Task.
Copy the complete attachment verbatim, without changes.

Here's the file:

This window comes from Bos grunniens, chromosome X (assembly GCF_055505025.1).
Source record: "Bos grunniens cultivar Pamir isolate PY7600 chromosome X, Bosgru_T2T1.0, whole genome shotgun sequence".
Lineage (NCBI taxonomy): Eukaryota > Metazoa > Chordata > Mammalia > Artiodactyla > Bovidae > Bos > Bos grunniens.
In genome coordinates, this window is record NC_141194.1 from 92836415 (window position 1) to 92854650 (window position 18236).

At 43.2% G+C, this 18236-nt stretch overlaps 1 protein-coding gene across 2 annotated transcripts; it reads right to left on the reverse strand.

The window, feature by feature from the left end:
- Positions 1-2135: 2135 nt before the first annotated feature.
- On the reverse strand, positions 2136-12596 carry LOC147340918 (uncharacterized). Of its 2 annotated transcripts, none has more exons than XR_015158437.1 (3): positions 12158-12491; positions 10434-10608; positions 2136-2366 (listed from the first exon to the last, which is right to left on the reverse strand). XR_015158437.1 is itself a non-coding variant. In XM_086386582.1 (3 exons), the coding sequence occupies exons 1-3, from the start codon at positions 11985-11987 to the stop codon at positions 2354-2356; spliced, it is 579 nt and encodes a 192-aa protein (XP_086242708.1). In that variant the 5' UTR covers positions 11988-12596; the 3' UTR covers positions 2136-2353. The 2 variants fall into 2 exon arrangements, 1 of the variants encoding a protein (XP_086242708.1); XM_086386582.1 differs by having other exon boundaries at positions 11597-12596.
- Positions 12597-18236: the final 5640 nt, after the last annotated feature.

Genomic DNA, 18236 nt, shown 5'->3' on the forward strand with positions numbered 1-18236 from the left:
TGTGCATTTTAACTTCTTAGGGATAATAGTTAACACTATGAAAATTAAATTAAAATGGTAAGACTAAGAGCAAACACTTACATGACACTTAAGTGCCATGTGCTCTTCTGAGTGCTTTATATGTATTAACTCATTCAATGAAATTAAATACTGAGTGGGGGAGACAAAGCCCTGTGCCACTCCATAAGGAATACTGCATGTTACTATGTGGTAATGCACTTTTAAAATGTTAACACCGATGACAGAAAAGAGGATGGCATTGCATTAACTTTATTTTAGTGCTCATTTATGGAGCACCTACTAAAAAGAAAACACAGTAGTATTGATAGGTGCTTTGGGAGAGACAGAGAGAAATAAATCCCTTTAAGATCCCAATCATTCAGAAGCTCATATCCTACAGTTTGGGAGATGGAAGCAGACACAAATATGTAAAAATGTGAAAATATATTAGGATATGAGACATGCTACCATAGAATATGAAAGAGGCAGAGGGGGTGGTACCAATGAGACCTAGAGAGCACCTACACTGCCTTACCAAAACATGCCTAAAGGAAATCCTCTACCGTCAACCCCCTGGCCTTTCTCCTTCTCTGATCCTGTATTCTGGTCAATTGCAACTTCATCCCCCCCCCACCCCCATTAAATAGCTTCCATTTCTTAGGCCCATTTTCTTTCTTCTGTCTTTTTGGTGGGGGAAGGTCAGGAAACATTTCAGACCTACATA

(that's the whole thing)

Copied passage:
This window comes from Bos grunniens, chromosome X (assembly GCF_055505025.1).
Source record: "Bos grunniens cultivar Pamir isolate PY7600 chromosome X, Bosgru_T2T1.0, whole genome shotgun sequence".
Lineage (NCBI taxonomy): Eukaryota > Metazoa > Chordata > Mammalia > Artiodactyla > Bovidae > Bos > Bos grunniens.
In genome coordinates, this window is record NC_141194.1 from 92836415 (window position 1) to 92854650 (window position 18236).

At 43.2% G+C, this 18236-nt stretch overlaps 1 protein-coding gene across 2 annotated transcripts; it reads right to left on the reverse strand.

The window, feature by feature from the left end:
- Positions 1-2135: 2135 nt before the first annotated feature.
- On the reverse strand, positions 2136-12596 carry LOC147340918 (uncharacterized). Of its 2 annotated transcripts, none has more exons than XR_015158437.1 (3): positions 12158-12491; positions 10434-10608; positions 2136-2366 (listed from the first exon to the last, which is right to left on the reverse strand). XR_015158437.1 is itself a non-coding variant. In XM_086386582.1 (3 exons), the coding sequence occupies exons 1-3, from the start codon at positions 11985-11987 to the stop codon at positions 2354-2356; spliced, it is 579 nt and encodes a 192-aa protein (XP_086242708.1). In that variant the 5' UTR covers positions 11988-12596; the 3' UTR covers positions 2136-2353. The 2 variants fall into 2 exon arrangements, 1 of the variants encoding a protein (XP_086242708.1); XM_086386582.1 differs by having other exon boundaries at positions 11597-12596.
- Positions 12597-18236: the final 5640 nt, after the last annotated feature.

Genomic DNA, 18236 nt, shown 5'->3' on the forward strand with positions numbered 1-18236 from the left:
TGTGCATTTTAACTTCTTAGGGATAATAGTTAACACTATGAAAATTAAATTAAAATGGTAAGACTAAGAGCAAACACTTACATGACACTTAAGTGCCATGTGCTCTTCTGAGTGCTTTATATGTATTAACTCATTCAATGAAATTAAATACTGAGTGGGGGAGACAAAGCCCTGTGCCACTCCATAAGGAATACTGCATGTTACTATGTGGTAATGCACTTTTAAAATGTTAACACCGATGACAGAAAAGAGGATGGCATTGCATTAACTTTATTTTAGTGCTCATTTATGGAGCACCTACTAAAAAGAAAACACAGTAGTATTGATAGGTGCTTTGGGAGAGACAGAGAGAAATAAATCCCTTTAAGATCCCAATCATTCAGAAGCTCATATCCTACAGTTTGGGAGATGGAAGCAGACACAAATATGTAAAAATGTGAAAATATATTAGGATATGAGACATGCTACCATAGAATATGAAAGAGGCAGAGGGGGTGGTACCAATGAGACCTAGAGAGCACCTACACTGCCTTACCAAAACATGCCTAAAGGAAATCCTCTACCGTCAACCCCCTGGCCTTTCTCCTTCTCTGATCCTGTATTCTGGTCAATTGCAACTTCATCCCCCCCCCACCCCCATTAAATAGCTTCCATTTCTTAGGCCCATTTTCTTTCTTCTGTCTTTTTGGTGGGGGAAGGTCAGGAAACATTTCAGACCTACATA